7. Brown pelican (Pelecanus occidentalis)

Brown pelicans are found in the warm, shallow waters of the Pacific and Atlantic oceans. They breed in 10 US coastal states and also inhabit Mexico, Honduras, Costa Rica, Belize, Panama, the Caribbean coast of Colombia, Venezuela, Aruba, and the Galapagos Islands, among other places.

They’re the darkest pelicans on the entire list, weighing 2 to 5 kilos and have a body length of 100 to 137 centimeters. Their beak ranges from 25 to 38 centimeters in length and they have an average wingspan of 2 meters.

In the 1950s and 1960s, DDT (dichlorodiphenyltrichloroethane) was used as a pesticide and passed through the food chain to brown pelicans. This altered the physiology of the brown pelicans, decreasing the strength of the eggshells they produced and causing them to break during incubation.

A repopulation plan was planned in Louisiana in 1968, which lasted until 1976. The brown pelican was included on the endangered species list in 1970. Currently, the population size is stable – or increasing – and they have adapted to hurricanes and the effects of El Niño, which reduce the availability of food.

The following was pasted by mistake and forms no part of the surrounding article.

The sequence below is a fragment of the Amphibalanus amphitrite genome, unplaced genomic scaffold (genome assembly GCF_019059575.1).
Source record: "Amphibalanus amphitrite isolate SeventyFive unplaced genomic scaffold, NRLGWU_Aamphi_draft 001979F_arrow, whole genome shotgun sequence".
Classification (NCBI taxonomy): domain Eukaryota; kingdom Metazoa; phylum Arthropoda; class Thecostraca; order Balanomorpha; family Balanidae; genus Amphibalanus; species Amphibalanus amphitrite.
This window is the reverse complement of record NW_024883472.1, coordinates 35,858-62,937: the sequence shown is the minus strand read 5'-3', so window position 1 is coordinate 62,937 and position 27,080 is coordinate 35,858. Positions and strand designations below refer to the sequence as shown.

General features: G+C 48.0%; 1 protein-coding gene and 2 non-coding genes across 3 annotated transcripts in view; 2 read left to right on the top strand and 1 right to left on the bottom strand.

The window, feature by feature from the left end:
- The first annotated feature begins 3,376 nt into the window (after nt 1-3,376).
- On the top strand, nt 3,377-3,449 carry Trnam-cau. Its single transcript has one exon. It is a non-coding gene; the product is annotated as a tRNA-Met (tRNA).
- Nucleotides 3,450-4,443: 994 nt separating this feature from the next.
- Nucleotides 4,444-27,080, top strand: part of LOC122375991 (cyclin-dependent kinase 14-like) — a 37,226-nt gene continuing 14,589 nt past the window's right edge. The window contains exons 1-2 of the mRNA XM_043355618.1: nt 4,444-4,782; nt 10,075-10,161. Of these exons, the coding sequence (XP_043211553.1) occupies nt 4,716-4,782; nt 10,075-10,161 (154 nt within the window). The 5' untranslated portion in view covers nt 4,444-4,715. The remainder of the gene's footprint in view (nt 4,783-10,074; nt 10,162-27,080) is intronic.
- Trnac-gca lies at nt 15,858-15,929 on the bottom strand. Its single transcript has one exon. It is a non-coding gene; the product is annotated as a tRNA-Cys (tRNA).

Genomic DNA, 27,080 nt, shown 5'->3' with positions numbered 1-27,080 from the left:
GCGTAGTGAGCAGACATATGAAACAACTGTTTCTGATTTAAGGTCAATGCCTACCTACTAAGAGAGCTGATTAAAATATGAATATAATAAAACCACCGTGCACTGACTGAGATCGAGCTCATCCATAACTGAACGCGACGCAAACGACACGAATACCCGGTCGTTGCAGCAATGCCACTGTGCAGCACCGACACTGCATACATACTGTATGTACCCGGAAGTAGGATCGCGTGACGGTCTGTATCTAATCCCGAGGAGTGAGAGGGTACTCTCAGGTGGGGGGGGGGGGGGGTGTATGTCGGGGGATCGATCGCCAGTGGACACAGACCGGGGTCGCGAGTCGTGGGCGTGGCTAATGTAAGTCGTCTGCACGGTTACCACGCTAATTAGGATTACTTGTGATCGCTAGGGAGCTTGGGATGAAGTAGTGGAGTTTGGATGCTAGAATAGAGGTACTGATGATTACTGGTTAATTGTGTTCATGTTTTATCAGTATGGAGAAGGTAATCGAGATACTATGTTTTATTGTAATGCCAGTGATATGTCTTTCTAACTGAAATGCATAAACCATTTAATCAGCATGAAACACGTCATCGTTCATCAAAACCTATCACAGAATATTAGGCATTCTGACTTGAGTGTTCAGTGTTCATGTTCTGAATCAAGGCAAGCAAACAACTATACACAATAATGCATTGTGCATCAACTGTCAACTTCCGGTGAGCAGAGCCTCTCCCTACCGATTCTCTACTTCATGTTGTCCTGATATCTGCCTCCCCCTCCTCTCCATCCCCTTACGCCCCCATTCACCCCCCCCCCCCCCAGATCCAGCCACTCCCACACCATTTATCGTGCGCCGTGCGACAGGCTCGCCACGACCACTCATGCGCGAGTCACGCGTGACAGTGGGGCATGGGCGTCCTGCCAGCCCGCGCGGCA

However, fishing hooks and lines, oil spills, and human activities such as hunting and trapping threaten the population. Even the long-term effects of the 2010 Gulf oil spill are still unknown. During this event, pelicans were the most affected, accounting for 58% of bird deaths and injuries.

A western pelican.

8. Pointed-billed pelican (Pelecanus philippensis )

This species can only be found in Southeast Asia, where the largest remaining populations are in India, Sri Lanka, southern Cambodia, and Sumatra along the coastal areas. They’re relatively small pelicans. Their plumage is mixed with white colors and they have a rather long brownish-gray crest.

Pointed-billed pelicans are classified by the IUCN as a near-threatened species, with an estimated 7,500 to 10,000 individuals currently. Several key hatcheries are now in protected areas, particularly the Tonle Sap Biosphere Reserve in Cambodia. Their loss of habitat is largely due to deforestation, hunting, and contamination by organochlorine pesticides.

A large pelican.

The current situation with these 8 types of pelicans

The relationship between pelicans and humans hasn’t been a peaceful one throughout history. People have considered them as competitors for commercial and recreational fishing. For this reason, many of the species mentioned here are in a vulnerable state.

Professionals say that the pelican is generally affected by the decrease in fish – due to overfishing or water pollution – by habitat destruction, entanglement in lines and hooks, and by contaminants such as DDT and endrin, among other consequences. We really do need to protect these birds at all costs.